I recently stumbled across another set of murder mysteries set in Louisiana. Within 15 words of reading the description of the first book, it became overwhelmingly clear that the author was not from Louisiana, nor had they spent any significant amount of time here beyond the odd episode of True Blood or, perhaps, a few chapters of Interview with the Vampire.
Before you cry “foul” and tell me how arrogant I’m being for making that assumption, the word “crayfish” was the 16th word in that book description. People in Louisiana do not raise, consume, say, or write about “crayfish.” We lovingly raise, copiously consume, say with relish, and write volumes of poetic love about “crawfish.” There’s a fucking Elvis Presley song that teaches the proper pronunciation of this delectable creature, for the love of shellfish.
As I stared at this novella’s 284 reviews with growing animosity and an endless cascade of “This motherfucker. This motherfucker, right here” falling from my lips, I realized that I was jealous.
I haven’t felt jealousy towards another artist’s success in over a decade, so it was little off-putting. And I know that success has very little to do with talent, or in this case a fucking five second Google search. But there I was, jealous.
While bemoaning this discovery to a friend, he said this, “Comparing yourself to others is a benchmark for failure… or at the very least, disappointment.”
(I know I’ve said this before, but I am surrounded by brilliant friends and thank Gd for that.)
And then it hit me. That’s what I was doing. I wasn’t jealous of this author’s success at attracting a readership. I was comparing myself to them, and all my fears - all those fears I tell myself aren’t real and all those fears I speak a mantra daily to overcome - were bubbling up to the surface in a single mind-killing scream: I am not good enough.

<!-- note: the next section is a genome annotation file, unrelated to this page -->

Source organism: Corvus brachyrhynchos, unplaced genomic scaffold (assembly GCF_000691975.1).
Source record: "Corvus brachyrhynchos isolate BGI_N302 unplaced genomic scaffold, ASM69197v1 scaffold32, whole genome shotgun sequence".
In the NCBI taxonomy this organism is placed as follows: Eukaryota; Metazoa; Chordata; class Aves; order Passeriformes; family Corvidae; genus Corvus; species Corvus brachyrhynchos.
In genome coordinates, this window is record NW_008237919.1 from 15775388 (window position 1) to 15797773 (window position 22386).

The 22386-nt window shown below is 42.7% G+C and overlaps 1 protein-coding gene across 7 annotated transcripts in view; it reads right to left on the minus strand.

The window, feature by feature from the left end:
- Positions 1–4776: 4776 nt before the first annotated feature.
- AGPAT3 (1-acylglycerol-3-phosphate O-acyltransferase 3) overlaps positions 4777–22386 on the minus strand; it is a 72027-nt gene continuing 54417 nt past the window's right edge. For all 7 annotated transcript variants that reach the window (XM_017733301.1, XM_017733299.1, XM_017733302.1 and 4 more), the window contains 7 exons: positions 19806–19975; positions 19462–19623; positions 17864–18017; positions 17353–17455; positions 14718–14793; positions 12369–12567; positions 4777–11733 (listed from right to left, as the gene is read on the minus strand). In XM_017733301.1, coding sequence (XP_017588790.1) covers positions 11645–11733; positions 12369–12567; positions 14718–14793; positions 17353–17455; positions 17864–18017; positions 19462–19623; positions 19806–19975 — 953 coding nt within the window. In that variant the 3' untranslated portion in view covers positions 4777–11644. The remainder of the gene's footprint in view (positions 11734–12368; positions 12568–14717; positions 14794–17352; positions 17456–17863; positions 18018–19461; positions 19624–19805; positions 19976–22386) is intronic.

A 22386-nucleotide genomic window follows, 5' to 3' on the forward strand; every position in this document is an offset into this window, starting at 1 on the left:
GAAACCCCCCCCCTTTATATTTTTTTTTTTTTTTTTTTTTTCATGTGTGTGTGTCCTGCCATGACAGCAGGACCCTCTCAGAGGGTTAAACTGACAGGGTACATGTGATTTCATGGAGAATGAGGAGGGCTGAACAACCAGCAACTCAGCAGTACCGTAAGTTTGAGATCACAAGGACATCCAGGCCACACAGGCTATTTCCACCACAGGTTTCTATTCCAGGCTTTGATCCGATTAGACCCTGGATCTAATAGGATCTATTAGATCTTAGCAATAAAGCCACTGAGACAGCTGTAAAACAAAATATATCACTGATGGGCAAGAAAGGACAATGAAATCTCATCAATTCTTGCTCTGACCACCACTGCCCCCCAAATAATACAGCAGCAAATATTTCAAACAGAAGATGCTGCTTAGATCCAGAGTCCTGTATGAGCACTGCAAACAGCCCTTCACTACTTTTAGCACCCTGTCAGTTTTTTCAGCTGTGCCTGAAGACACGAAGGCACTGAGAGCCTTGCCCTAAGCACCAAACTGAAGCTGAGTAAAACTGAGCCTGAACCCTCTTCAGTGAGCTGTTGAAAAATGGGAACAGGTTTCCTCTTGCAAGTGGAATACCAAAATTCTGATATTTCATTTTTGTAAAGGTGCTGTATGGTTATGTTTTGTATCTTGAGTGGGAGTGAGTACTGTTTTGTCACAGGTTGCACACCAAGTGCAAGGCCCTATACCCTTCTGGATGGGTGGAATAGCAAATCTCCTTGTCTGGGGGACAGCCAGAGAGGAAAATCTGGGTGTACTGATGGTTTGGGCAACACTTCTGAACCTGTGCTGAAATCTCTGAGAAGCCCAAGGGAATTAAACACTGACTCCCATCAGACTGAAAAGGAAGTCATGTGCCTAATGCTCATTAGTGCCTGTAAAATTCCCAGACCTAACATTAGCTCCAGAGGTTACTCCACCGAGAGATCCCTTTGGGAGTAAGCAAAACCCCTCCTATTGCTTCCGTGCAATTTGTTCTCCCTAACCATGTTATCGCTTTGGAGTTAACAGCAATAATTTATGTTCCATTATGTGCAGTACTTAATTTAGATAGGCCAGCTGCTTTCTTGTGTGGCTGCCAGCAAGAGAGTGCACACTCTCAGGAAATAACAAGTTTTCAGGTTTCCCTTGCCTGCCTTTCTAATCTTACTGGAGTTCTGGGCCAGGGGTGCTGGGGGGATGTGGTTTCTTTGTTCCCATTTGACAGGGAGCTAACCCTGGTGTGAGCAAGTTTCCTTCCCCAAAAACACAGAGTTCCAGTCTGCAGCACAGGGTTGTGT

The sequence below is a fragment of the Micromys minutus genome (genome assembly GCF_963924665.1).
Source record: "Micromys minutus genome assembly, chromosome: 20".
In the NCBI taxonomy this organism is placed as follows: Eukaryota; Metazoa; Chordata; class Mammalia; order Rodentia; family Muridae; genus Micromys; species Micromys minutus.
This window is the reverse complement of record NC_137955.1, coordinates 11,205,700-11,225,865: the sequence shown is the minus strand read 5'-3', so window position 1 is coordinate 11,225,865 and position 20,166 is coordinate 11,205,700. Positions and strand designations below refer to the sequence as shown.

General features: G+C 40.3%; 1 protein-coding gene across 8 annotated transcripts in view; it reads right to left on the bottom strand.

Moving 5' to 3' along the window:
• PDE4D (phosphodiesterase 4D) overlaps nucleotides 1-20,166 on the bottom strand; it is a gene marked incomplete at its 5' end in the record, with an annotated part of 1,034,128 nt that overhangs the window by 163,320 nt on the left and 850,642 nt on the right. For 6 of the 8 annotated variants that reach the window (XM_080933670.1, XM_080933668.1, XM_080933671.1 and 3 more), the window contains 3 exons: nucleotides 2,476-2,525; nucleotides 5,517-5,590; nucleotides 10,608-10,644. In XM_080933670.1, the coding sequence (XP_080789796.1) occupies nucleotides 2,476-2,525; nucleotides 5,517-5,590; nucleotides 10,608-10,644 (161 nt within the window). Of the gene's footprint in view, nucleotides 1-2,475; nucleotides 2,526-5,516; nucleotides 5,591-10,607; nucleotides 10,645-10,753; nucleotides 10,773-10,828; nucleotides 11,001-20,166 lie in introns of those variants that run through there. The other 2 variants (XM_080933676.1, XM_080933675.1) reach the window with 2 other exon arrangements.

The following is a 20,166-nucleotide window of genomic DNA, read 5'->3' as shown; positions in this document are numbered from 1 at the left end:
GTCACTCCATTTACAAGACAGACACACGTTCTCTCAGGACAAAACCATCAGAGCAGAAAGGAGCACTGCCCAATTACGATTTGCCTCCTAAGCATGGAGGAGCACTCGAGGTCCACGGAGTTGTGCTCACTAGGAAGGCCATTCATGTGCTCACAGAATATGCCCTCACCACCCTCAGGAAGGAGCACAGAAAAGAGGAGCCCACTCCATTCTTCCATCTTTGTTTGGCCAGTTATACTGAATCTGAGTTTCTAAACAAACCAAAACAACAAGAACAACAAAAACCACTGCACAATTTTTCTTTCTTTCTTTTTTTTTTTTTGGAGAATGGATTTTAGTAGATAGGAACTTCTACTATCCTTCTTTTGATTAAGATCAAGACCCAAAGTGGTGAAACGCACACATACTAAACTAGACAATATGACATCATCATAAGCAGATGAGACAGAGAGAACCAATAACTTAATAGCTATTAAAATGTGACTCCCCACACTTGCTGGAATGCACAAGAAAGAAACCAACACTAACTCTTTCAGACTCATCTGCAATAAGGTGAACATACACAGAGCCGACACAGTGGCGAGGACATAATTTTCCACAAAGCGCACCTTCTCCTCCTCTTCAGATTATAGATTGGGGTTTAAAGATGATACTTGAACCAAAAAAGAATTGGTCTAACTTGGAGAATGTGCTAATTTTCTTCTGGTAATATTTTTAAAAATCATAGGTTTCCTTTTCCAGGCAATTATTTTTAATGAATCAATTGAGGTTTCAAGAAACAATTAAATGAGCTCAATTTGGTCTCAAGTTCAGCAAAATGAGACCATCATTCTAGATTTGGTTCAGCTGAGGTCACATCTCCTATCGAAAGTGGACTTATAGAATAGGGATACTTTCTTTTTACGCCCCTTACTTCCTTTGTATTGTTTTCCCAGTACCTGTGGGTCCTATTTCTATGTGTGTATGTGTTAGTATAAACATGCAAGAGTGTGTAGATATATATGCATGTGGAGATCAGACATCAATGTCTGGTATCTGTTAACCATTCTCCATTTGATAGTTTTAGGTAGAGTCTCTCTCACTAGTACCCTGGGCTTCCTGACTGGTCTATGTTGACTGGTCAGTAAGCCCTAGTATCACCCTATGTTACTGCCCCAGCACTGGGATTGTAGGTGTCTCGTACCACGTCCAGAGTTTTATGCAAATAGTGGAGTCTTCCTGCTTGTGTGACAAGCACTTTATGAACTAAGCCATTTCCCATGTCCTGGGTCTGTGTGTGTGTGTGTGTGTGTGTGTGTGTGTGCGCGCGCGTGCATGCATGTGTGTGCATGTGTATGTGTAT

Isn’t that always the fear? That’s the one. The one that gets everybody.
I’m not smart enough.
I’m not talented enough.
I’m not pretty enough.
I’m not thin enough.
I’m not young enough.
I’m not good enough.
But the question we never ask ourselves, at least I don’t, is good enough for whom?
Who is this mythical person we’re trying so hard to impress? And, more importantly, what makes them so fucking special that we’re trying to impress them?
Jealousy is an irrational emotion. It’s not easily contained, and it’s even harder to explain but at the root of it is just self-doubt. Whatever makes you insecure; whatever portion of yourself you still haven’t learned to accept; whatever deep, dark fear keeps you up at night; I will guarantee you that at some point in your life you have felt jealous because of it.
I’ve spent a good portion of the last five days being jealous. It was like once that book’s blurb and those 284 reviews tore a little hole in my confidence, all those fears came tumbling out like Pandora’s fucking box.
And it was deeply illuminating.
In the last five days, I’ve found myself being jealous of lineless faces, stretchmarkless tummies, job promotions, job offers, happy marriages, childless friends, stay-at-home parents, and authors who don’t know their crawfish from their crayfish, just to name a few of the things that spiraled me down into a pit of depression that I didn’t know if I was going to rise back out of, faster than a knife to the gut and just as startlingly painful.
You don’t get over your insecurities. You learn to live with them and silence them.
In Chasing Those Devil Bones, Q tells Derek:
“You have to shove that darkness back into whatever prison you let it live inside of you and lock that shit back up. Lock it up tight and don’t let it hurt you anymore. Listen to me now. Don’t let it get a foothold. That’s what it wants. But you’re stronger than that, aren’t you? You’re braver than it could ever hope to be because you’re still here. So, let that shit go and don’t let it take anything else from you. Ever.”
And she’s right. And that’s what my friend meant, too. When you are jealous of someone, you are comparing yourself to a single portion of who they are, and you’re not seeing the big picture. You’re also leaving yourself out of the equation. You’re stacking the deck against yourself: Here’s everything they do right and here’s everything I do wrong.
It’s a pointless, futile exercise and somehow you have to learn to let that shit go.